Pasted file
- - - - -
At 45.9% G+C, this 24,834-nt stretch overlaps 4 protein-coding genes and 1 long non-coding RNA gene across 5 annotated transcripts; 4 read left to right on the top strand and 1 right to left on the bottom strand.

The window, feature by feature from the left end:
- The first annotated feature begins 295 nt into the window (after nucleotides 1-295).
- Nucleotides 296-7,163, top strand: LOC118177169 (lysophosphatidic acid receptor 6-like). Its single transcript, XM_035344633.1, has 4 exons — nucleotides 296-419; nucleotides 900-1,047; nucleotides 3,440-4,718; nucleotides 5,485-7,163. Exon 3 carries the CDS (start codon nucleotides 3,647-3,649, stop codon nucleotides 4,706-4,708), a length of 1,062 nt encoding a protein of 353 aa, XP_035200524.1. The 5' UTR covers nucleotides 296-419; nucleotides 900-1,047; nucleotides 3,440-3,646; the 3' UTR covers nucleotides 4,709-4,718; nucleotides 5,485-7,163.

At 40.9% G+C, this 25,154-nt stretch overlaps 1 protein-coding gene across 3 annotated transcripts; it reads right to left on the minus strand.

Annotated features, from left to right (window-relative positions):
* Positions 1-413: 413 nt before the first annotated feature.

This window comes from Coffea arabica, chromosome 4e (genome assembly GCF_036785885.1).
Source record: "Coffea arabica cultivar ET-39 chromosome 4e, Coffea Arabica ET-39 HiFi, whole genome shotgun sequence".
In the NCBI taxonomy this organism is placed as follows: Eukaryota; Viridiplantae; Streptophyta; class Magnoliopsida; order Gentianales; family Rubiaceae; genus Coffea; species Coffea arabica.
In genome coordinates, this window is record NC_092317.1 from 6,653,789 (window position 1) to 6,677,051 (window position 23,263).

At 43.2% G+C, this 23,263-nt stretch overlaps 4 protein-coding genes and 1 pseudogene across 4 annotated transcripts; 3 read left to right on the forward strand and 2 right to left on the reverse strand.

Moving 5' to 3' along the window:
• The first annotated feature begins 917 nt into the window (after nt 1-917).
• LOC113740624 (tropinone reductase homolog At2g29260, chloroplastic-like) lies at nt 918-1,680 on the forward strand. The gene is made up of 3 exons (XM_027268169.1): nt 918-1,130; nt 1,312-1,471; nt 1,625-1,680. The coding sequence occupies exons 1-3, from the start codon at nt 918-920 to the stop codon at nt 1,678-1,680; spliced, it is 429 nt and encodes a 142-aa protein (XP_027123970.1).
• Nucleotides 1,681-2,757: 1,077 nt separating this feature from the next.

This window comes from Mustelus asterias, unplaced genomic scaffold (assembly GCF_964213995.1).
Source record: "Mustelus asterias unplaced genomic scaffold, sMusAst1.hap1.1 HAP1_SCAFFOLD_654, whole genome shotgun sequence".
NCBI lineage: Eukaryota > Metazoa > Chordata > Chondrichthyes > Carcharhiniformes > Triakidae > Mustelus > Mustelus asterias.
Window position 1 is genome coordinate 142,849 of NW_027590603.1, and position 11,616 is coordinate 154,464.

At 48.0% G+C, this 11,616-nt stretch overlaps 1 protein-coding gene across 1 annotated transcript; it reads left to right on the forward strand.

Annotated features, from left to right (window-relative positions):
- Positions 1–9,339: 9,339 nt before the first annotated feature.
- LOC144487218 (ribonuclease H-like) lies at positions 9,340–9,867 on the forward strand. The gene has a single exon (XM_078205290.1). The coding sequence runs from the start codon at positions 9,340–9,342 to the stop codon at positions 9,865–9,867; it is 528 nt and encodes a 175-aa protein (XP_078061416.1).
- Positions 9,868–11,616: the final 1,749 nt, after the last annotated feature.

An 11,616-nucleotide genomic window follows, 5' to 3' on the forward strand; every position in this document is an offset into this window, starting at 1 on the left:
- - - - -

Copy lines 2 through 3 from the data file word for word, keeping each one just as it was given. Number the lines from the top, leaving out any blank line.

The window, feature by feature from the left end:
- The first annotated feature begins 295 nt into the window (after nucleotides 1-295).